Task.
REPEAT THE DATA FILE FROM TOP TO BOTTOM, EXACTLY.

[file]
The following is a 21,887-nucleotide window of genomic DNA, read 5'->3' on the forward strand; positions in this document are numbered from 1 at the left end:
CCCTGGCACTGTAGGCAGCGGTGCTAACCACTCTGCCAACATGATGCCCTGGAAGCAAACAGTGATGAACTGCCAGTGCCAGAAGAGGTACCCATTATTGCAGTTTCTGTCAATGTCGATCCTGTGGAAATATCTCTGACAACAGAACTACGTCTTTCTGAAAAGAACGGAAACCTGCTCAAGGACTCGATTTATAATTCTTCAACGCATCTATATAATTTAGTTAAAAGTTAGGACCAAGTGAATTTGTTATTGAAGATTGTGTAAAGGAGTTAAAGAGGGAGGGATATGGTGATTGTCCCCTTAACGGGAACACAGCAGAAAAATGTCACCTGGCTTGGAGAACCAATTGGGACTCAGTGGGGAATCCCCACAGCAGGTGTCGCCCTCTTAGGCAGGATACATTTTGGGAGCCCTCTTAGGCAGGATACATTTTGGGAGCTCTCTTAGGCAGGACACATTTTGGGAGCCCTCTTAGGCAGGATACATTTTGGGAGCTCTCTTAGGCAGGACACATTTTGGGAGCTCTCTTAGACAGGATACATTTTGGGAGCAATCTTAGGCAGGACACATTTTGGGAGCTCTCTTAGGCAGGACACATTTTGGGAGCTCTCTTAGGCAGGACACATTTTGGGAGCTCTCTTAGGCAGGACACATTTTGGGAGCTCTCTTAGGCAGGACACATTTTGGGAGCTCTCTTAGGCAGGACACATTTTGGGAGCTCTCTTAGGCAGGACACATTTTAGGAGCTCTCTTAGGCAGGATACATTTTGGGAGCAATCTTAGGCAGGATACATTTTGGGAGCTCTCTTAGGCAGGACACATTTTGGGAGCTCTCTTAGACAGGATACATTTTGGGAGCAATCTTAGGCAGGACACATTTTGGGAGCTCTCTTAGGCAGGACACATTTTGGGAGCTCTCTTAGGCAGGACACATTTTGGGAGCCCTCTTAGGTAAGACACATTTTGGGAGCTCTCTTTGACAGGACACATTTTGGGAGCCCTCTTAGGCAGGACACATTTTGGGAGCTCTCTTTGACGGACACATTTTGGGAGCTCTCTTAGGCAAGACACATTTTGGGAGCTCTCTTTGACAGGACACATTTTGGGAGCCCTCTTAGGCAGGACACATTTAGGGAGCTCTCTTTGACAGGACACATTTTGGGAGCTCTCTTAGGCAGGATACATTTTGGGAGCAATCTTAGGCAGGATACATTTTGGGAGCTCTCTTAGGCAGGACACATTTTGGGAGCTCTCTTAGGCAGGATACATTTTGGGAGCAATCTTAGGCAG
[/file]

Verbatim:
The following is a 21,887-nucleotide window of genomic DNA, read 5'->3' on the forward strand; positions in this document are numbered from 1 at the left end:
CCCTGGCACTGTAGGCAGCGGTGCTAACCACTCTGCCAACATGATGCCCTGGAAGCAAACAGTGATGAACTGCCAGTGCCAGAAGAGGTACCCATTATTGCAGTTTCTGTCAATGTCGATCCTGTGGAAATATCTCTGACAACAGAACTACGTCTTTCTGAAAAGAACGGAAACCTGCTCAAGGACTCGATTTATAATTCTTCAACGCATCTATATAATTTAGTTAAAAGTTAGGACCAAGTGAATTTGTTATTGAAGATTGTGTAAAGGAGTTAAAGAGGGAGGGATATGGTGATTGTCCCCTTAACGGGAACACAGCAGAAAAATGTCACCTGGCTTGGAGAACCAATTGGGACTCAGTGGGGAATCCCCACAGCAGGTGTCGCCCTCTTAGGCAGGATACATTTTGGGAGCCCTCTTAGGCAGGATACATTTTGGGAGCTCTCTTAGGCAGGACACATTTTGGGAGCCCTCTTAGGCAGGATACATTTTGGGAGCTCTCTTAGGCAGGACACATTTTGGGAGCTCTCTTAGACAGGATACATTTTGGGAGCAATCTTAGGCAGGACACATTTTGGGAGCTCTCTTAGGCAGGACACATTTTGGGAGCTCTCTTAGGCAGGACACATTTTGGGAGCTCTCTTAGGCAGGACACATTTTGGGAGCTCTCTTAGGCAGGACACATTTTGGGAGCTCTCTTAGGCAGGACACATTTTGGGAGCTCTCTTAGGCAGGACACATTTTAGGAGCTCTCTTAGGCAGGATACATTTTGGGAGCAATCTTAGGCAGGATACATTTTGGGAGCTCTCTTAGGCAGGACACATTTTGGGAGCTCTCTTAGACAGGATACATTTTGGGAGCAATCTTAGGCAGGACACATTTTGGGAGCTCTCTTAGGCAGGACACATTTTGGGAGCTCTCTTAGGCAGGACACATTTTGGGAGCCCTCTTAGGTAAGACACATTTTGGGAGCTCTCTTTGACAGGACACATTTTGGGAGCCCTCTTAGGCAGGACACATTTTGGGAGCTCTCTTTGACGGACACATTTTGGGAGCTCTCTTAGGCAAGACACATTTTGGGAGCTCTCTTTGACAGGACACATTTTGGGAGCCCTCTTAGGCAGGACACATTTAGGGAGCTCTCTTTGACAGGACACATTTTGGGAGCTCTCTTAGGCAGGATACATTTTGGGAGCAATCTTAGGCAGGATACATTTTGGGAGCTCTCTTAGGCAGGACACATTTTGGGAGCTCTCTTAGGCAGGATACATTTTGGGAGCAATCTTAGGCAG